Question about slate roofing.
Our home is early 1900s. The current roof- asphalt shingle- is in bad shape and needs replaced in the next year.
Our neighborhood is mixed historical and newer build- so there won’t be any problems with putting a new asphalt shingle roof on. But there are homes on our street with traditional slate roofing. I’d love to go for it, but that’s not in the budget.
You have slate alternatives listed on your service site. Could you give me a breakdown of some options?
Eddy from Pottsville, PA
Eddy- great question!
Switching roofing materials is a bold choice. Most people just ‘go with what they know’ but with so many options available, I’m happy to give you a little insight into what alternatives you have to slate.
First, know what your personal perimeters are.
- What’s your budget?
- How much maintenance is too much?
- Do you plan to sell your current home (and how soon)?
- How much weight can your house support?
That last one is a bit of a bonus, and your might need a contractor to help you assess your weight load, but having an idea of your own expectations will help you narrow down your options faster.
The good news? You have plenty of options that mimic the design of a slate roof if you don’t want to install traditional slate. Here’s a quick primer.
First: Traditional Slate Roof
First, let’s look at your dream roof so we have a comparison.
At $19 a square foot, you’re right- slate is not a low cost option. Compare it with your current asphalt shingles and the price difference is astronomical.
It is worth noting that slate is designed to last up to a hundred years and require next to no upkeep or maintenance. Not needing to replace your roof every thirty years is a huge money saver in the long run.
I’ll let you in on another secret, something your neighbors have already figured out; slate roofs increase your home value. It also increases how fast you can sell your home. But there’s a cost vs. benefit balance here to consider…
If you’re looking to move within the next five years, slate roofing is not a good decision. Slate is made to last and it’s not worth the money if you won’t be living in your current home long term or aren’t a period home aficionado. After all, when you install a high end material like slate, you want to be able to enjoy it.
With slate, the structure of your home also comes into play. Slate is incredibly heavy, weighing 4x more than an asphalt roof. Some old houses can’t support that kind of weight.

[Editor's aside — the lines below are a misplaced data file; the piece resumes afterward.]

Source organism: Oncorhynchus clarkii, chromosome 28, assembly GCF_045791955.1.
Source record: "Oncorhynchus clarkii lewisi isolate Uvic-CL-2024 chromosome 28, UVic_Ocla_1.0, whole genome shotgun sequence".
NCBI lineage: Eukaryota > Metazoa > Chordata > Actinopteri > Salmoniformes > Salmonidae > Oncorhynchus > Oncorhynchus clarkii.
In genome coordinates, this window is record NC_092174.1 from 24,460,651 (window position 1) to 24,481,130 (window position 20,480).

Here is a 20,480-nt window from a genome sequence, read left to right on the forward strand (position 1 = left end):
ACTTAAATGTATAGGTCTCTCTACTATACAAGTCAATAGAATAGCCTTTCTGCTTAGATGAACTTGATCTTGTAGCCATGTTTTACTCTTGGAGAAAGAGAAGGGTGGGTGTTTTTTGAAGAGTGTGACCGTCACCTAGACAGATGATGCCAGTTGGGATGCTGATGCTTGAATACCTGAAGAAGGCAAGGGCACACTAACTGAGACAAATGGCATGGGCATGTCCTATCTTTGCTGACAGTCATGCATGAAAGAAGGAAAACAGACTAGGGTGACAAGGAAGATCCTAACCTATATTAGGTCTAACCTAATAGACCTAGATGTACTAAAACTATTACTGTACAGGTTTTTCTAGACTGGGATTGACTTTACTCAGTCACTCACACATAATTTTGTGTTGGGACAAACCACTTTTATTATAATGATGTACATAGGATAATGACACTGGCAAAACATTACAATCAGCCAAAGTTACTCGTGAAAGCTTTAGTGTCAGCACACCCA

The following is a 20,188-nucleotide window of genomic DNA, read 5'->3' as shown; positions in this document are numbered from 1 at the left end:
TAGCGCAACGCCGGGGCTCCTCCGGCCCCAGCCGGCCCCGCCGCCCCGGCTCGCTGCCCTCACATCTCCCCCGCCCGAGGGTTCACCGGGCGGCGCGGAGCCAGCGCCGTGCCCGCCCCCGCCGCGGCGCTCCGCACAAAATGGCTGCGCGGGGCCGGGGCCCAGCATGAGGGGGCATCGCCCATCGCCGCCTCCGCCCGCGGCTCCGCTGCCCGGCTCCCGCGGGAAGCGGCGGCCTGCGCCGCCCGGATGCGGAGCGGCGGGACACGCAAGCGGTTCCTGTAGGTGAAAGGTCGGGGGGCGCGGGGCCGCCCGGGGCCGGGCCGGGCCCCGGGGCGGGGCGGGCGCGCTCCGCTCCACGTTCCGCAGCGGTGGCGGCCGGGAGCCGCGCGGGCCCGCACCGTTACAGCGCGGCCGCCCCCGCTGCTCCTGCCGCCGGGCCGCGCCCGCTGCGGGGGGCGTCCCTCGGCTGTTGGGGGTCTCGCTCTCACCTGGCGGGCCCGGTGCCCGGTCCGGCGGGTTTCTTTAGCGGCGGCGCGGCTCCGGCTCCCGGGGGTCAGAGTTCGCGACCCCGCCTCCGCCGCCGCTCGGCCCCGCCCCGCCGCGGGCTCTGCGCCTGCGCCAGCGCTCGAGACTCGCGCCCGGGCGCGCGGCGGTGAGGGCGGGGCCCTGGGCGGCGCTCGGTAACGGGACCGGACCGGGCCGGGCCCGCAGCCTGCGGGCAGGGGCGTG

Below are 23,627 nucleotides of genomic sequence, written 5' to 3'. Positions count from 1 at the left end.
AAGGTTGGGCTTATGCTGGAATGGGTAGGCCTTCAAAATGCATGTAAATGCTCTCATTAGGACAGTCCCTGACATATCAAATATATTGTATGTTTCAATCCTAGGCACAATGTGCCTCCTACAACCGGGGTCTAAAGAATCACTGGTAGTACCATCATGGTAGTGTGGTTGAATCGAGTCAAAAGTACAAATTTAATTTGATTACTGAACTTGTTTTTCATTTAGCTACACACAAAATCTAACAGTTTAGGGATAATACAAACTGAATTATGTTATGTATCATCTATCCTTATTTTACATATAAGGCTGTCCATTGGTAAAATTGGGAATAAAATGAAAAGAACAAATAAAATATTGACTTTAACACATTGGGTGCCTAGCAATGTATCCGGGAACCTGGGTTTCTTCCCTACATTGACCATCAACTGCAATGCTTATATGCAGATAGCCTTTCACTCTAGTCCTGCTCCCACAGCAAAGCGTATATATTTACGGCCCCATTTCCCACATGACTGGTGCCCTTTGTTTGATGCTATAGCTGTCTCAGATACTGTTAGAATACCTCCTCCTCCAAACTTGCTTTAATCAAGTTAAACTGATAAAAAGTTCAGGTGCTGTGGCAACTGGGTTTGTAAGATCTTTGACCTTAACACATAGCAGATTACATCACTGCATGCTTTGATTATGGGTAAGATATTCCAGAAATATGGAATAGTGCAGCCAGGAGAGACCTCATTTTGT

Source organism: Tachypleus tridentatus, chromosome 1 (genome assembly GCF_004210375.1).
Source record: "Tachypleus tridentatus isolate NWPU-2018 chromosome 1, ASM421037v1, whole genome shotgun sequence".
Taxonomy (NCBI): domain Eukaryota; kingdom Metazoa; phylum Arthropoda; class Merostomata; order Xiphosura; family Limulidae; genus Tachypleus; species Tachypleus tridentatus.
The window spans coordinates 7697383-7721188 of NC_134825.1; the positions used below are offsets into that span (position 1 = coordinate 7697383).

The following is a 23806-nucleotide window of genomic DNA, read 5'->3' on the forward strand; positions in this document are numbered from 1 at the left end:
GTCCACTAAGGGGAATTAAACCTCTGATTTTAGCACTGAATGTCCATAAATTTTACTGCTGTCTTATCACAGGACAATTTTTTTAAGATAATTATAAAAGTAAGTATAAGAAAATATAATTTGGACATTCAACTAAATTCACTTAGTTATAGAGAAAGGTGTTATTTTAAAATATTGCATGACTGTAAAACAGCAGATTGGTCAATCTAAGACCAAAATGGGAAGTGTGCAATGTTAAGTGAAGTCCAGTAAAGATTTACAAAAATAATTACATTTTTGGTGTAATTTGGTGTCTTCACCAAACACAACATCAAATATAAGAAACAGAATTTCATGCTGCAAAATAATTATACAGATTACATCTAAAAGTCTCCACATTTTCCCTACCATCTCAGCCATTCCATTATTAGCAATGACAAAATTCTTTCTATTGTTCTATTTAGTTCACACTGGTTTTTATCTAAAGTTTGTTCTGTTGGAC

All this to say, even if you love the idea of slate, your house may not be a possible candidate for a slate roof.
So…your options? Take a look.
Synthetic Slate- A Slate Roofing Alternative
Synthetic slate highlights the best qualities of slate roofing at a lower price of $15 per square foot (about 20% less than traditional slate). Like regular slate, this alternative looks beautiful on old homes.
Made from a combination of rubber, plastic, and recycled materials, synthetic slate is the green alternative. Plus, at the end of your roof’s lifespan, the materials can be recycled again- something that appeals to next generation buyers.
Much like slate, synthetic slate requires little-to-no maintenance. On top of that, it’s easy (and inexpensive), much like asphalt shingle.
The biggest issue to consider about synthetic slate is that it can be a fire hazard. (The highest fire rating a roof can receive is class A. Synthetic roofing only receives a class C ranking.)
Now let’s look at some of the slate-look asphalt shingle options from GAF.
Slate-Look Asphalt Shingles From GAF
North America’s largest shingle manufacturer, GAF, creates high quality shingles right here in Pennsylvania. At $7.50 per square foot, it’s a huge price drop in comparison to slate and synthetic slate.
GAF offers a fifty year warranty on their product. Though not as long lasting as the hundred years that slate boasts, the product longevity makes it a good choice if you don’t plan on selling soon…and the price makes it a good choice if you do. Win win.
GAF shingles are easy to install and work great with any home structure. There are even shingles that are made to resemble slate so you can get a similar upscale look without the weight.
One of the downsides? You’ll have more maintenance with asphalt shingle than with slate. Checking your roof for damage seasonally is a good practice for any homeowner, but it’s especially important for homes with asphalt shingle.
The Best Roof for Your House
Eddy, I hope this helps. If you’d like to see what your home would like with any of these options, or look at these materials side-by-side in person, give us a call at 570-345-0406 and we can help you out.
Thanks- and happy roofing!
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